Last year I had all three. This year I still have the potted blooming plants and may try to force a few bulbs. I’ll definitely be growing annuals from seed later in the winter though.
What fun, according to this I’m a gardener 🙂 All three for me!
Lisa at Greenbow says
I like all three. The third is my least favorite though. I don’t have lots of patience.
I prefer forcing bulbs; watching dead looking lumps come to life, it seems like such a miracle. On the other hand, with the exception of my Christmas cactus and terrarium, I tend to kill most other houseplants and I don’t have much interest in cut flowers unless they are from my own garden.
LINDA from Each Little World says
Whew! I picked all three (though No. 2 with reservations) before I looked, so glad to know I am officially a gardener. I am trying to downsize my cut flower habit but I get frustrated come January with potted plants when I start dreaming about next year’s garden outdoors.
Corner Gardener Sue says
I don’t like spending money on cut flowers, even though our daughter is a floral designer. I grow African violets and have lots of not currently blooming plants in the house for the winter. I don’t have room to force bulbs, but maybe I’ll find some room some time.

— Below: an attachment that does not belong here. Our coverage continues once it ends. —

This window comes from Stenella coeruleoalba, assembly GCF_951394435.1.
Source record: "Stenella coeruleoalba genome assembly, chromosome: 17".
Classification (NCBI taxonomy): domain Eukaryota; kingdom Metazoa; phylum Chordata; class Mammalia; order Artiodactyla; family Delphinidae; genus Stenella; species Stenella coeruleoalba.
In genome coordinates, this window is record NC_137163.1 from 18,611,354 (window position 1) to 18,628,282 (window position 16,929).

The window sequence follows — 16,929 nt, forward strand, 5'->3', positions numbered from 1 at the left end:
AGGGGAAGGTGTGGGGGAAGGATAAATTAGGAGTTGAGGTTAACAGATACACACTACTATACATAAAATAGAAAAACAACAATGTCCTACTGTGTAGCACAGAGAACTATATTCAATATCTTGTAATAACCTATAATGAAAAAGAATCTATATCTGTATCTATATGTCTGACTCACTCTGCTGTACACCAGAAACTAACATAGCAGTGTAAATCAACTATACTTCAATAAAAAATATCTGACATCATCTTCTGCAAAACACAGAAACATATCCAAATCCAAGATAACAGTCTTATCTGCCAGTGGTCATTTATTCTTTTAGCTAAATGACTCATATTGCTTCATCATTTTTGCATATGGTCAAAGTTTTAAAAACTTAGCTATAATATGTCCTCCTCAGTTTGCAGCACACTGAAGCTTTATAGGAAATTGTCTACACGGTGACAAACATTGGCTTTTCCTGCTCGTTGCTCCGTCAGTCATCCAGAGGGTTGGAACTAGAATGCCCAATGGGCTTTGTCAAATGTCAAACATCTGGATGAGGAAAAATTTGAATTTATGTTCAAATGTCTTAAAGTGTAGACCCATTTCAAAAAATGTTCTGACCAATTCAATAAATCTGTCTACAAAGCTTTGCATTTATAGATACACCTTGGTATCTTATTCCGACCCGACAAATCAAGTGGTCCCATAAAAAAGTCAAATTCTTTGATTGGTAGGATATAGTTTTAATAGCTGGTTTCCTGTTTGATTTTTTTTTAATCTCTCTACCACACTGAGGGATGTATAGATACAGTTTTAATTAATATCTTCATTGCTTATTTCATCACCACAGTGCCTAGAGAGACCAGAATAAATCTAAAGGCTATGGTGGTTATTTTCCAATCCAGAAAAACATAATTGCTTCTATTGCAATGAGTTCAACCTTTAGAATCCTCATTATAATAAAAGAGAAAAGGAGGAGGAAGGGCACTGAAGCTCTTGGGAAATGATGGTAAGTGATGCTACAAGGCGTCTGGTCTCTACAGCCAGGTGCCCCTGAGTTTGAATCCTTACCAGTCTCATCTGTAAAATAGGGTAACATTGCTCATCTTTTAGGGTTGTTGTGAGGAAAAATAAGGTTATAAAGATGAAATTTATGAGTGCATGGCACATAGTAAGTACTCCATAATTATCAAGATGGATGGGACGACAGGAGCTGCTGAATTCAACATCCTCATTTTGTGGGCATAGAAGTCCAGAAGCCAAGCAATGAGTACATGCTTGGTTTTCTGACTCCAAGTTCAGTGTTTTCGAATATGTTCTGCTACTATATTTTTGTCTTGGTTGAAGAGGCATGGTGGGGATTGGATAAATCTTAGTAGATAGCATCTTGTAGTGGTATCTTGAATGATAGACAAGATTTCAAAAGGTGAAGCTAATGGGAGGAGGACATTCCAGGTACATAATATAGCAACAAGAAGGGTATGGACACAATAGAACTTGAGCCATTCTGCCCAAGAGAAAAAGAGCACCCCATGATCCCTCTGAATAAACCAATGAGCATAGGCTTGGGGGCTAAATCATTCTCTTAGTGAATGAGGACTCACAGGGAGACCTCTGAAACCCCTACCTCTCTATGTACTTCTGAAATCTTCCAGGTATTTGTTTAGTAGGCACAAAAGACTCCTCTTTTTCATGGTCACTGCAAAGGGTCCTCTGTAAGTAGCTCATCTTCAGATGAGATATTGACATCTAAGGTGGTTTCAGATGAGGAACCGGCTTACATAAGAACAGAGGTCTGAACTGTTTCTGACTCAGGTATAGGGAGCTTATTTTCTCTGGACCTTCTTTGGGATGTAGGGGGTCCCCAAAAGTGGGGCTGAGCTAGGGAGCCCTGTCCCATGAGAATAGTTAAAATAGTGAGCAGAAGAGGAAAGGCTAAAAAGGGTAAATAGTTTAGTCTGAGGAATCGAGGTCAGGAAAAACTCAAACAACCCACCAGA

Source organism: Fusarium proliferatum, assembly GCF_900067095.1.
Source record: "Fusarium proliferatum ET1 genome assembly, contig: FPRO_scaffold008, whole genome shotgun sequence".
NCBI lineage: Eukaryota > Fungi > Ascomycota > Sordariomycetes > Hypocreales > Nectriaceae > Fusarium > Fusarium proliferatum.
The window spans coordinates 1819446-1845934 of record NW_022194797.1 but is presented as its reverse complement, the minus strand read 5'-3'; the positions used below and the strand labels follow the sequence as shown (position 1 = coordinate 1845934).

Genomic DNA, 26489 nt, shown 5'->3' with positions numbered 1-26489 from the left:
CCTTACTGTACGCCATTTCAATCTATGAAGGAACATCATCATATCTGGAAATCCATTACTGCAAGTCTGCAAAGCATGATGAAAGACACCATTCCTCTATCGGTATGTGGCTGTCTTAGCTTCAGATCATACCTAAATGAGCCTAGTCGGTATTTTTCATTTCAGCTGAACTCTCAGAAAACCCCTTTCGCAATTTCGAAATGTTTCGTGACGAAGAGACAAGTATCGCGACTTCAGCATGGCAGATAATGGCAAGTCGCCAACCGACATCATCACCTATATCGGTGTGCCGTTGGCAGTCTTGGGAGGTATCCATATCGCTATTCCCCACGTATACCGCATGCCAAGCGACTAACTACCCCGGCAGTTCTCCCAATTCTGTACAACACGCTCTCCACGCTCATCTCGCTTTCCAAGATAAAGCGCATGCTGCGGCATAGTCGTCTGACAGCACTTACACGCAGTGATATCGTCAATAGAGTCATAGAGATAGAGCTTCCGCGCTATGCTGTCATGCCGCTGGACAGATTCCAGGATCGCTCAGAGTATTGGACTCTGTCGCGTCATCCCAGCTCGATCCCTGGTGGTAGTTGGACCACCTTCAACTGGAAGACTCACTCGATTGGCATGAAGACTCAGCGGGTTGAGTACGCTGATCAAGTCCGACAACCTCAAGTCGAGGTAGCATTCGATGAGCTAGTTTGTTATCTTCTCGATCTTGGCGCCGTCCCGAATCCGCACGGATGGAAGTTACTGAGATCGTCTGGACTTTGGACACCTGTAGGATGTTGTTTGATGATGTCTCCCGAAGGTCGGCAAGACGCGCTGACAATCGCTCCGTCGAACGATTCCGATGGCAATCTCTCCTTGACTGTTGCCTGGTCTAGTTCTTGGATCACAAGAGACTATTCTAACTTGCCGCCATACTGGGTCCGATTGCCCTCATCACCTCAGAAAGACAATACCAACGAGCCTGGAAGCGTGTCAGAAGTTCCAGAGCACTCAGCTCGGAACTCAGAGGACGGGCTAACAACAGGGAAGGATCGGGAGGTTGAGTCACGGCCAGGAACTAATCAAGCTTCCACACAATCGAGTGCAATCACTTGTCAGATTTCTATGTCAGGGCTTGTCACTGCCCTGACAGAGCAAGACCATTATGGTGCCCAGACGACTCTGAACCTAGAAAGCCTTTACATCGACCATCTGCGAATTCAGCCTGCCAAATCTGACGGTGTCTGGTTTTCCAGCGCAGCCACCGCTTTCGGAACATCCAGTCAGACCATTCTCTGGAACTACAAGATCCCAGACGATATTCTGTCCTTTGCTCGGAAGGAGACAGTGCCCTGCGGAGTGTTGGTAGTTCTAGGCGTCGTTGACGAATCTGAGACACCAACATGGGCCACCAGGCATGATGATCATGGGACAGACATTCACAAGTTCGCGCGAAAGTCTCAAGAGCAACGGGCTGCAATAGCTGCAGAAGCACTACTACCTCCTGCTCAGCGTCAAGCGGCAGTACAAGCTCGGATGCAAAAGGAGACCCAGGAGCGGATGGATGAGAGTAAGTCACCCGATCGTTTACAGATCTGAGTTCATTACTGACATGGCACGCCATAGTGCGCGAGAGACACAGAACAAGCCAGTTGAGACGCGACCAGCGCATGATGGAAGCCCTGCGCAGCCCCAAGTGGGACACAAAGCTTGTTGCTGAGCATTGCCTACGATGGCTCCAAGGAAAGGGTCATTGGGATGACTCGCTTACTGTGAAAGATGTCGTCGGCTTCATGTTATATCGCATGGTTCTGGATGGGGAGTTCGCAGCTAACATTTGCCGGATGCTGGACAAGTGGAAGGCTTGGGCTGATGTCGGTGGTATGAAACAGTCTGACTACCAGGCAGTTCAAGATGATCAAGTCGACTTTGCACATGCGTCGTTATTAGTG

Hi Carol, I love the personality analysis. I no longer buy cut flowers, but like others, the plant eating cat, Hazel is the reason. Since I have the greenhouse, live plants are what hop into the cart. The orchids of course, but I really like things that can go in the ground outside the next spring, more bang for the buck. Primroses always, haven’t seen any yet but they will show up in the markets soon, and a first try, cyclamen, hoping to plant them in the ground too.
I am a bulb person. Every winter, I force many amaryllis bulbs. They are so beautiful when they bloom.
As the servant of several cats, two of whom are plant eaters, I have come up with a solution that works reasonably well here. I grow plants just for them. They have a bibl pan of lawn grass and parsley and chives. They still investigate all plants that come into the house and cut flowers are knocked to the floor to become a kitty exercise mat. I feel better knowing that theyare not trying to eat plants that might be harmful to them.